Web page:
Thank you for your response
Thank you for your response
Our representative will get in touch with you shortly.
1st February 2021
Union Budget 2021: With respect to orders received on detention and seizure of goods and conveyance, 25% of the penalty needs to be paid for making an application of appeals under section 107 of the CGST Act. The date of applicability is yet to be notified.
3rd April 2020
The time limit for completion or compliance has been extended to 30th June 2020, where the time limit/ date of expiry falls between the period from 20th March 2020 to 29th June 2020. It includes the time limit to file an appeal before the appellate authority under the GST law or the High Court or the Supreme Court including the admission and processing of the appeal.
Any appeal under any law is an application to a higher court for a reversal of the decision of a lower court. Appeals arise when there are any legal disputes.
Tax laws (or any law) impose obligations. Such obligations are broadly of two kinds: tax-related and procedure-related. The taxpayer’s compliance with these obligations is verified by the tax officer (through audit, anti-evasion, examining etc.). Sometimes there are situations of actual or perceived non-compliance. If the difference in views persists, it results into a dispute, which is then required to be resolved. The initial resolution of this dispute is done by a departmental officer by a quasi-judicial process resulting into the issue of an initial order known by various names -assessment order, adjudication order, order-in-original, etc. GST Act defines the phrase “adjudicating authority” as any authority competent to pass any order or decision under this Act, but does not include the Board, the First Appellate Authority and the Appellate Tribunal. Thus, in a way, any decision or order passed under the Act is an act of “adjudication”. Some examples are:- cancellation of registration, best judgment assessment, decision on a refund claim, imposition of a penalty.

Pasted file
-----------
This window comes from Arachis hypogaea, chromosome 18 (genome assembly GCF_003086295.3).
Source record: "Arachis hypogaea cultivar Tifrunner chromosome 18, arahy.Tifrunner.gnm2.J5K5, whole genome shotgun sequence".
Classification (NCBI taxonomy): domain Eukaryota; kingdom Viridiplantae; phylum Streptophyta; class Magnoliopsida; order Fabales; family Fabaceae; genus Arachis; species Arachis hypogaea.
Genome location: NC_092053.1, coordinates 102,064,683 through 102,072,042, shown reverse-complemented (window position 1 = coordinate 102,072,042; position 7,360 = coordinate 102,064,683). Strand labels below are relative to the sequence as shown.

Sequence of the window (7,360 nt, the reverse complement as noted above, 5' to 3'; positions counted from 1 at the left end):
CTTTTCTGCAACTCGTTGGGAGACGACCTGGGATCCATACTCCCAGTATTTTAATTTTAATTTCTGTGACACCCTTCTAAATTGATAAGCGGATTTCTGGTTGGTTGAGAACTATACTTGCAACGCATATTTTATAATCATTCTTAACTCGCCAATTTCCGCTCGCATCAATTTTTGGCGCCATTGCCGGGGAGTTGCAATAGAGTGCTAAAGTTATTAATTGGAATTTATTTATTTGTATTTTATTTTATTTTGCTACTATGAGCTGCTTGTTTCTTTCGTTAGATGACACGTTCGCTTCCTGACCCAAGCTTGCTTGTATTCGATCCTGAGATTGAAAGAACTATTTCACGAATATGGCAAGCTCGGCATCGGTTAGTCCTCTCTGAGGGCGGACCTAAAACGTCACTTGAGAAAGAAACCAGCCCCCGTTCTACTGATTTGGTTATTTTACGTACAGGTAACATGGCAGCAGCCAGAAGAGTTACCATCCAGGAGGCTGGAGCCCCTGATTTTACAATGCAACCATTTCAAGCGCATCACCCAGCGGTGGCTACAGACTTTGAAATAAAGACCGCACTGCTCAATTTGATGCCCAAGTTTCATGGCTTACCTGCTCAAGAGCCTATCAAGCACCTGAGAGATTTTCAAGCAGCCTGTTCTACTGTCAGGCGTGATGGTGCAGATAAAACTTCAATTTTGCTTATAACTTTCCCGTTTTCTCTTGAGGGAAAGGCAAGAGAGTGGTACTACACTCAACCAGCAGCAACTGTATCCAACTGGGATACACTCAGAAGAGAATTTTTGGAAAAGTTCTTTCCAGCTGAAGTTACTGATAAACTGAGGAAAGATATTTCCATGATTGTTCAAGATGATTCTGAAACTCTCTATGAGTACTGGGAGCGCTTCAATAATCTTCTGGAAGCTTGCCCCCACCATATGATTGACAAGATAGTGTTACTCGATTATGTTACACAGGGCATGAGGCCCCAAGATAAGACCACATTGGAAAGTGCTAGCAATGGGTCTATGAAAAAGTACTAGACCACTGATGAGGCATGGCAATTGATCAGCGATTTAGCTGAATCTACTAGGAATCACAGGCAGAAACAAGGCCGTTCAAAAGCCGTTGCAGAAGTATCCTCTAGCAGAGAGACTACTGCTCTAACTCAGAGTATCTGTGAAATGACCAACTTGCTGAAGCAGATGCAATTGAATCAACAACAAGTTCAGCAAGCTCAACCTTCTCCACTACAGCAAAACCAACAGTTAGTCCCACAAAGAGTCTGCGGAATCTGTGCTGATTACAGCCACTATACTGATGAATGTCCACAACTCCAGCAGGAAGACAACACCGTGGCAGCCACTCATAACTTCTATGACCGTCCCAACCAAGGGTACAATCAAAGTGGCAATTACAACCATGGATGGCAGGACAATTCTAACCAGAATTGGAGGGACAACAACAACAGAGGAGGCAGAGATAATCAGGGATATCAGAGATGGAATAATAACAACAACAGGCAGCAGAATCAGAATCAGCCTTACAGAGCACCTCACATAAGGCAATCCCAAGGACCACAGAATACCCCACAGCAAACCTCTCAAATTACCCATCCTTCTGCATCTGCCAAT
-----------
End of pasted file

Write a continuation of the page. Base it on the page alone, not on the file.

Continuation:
|Appeal level||Orders passed by….||Appeal to ——-||Sections of Act|
|1st||Adjudicating Authority||First Appellate Authority||107|
|2nd||First Appellate Authority||Appellate Tribunal||109,110|
|3rd||Appellate Tribunal||High Court||111-116|
|4th||High Court||Supreme Court||117-118|
Should every appeal be made to both CGST & SGST authorities? No. As per the GST Act, CGST & SGST/UTGST officers are both empowered to pass orders. As per the Act, an order passed under CGST will also be deemed to apply to SGST. However, if an officer under CGST has passed an order, any appeal/review/ revision/rectification against the order will lie only with the officers of CGST. Similarly, for SGST, for any order passed by the SGST officer the appeal/review/revision/rectification will lie with the proper officer of SGST only.
All appeals must be made in prescribed forms along with the required fees. Fee will be – The full amount of tax, interest, fine, fee and penalty arising from the challenged order, as admitted by appellant, AND –10% of the disputed amount In cases where an officer or the Commissioner of GST is appealing then fees will not be applicable.
Yes. Any person required to appear before a GST Officer/First Appellate Authority/Appellate Tribunal can assign an authorized representative to appear on his behalf, unless he is required by the Act to appear personally. An authorized representative can be-
Retired officers cannot appear in place of the concerned person within 1 year from the date of their retirement.
The Board or the State Government may, on the recommendation of the Council, fix monetary limits for appeals by the GST officer to regulate the filing of appeal and avoid unnecessary litigation expenses Can all decisions be appealed against? No. Appeals cannot be made for the following decisions taken by a GST officer-
A person unhappy with any decision or order passed against him under GST by an adjudicating authority can appeal to the First Appellate Authority. If they are not happy with the decision of the First Appellate Authority they can appeal to the National Appellate Tribunal, then to High Court and finally Supreme Court.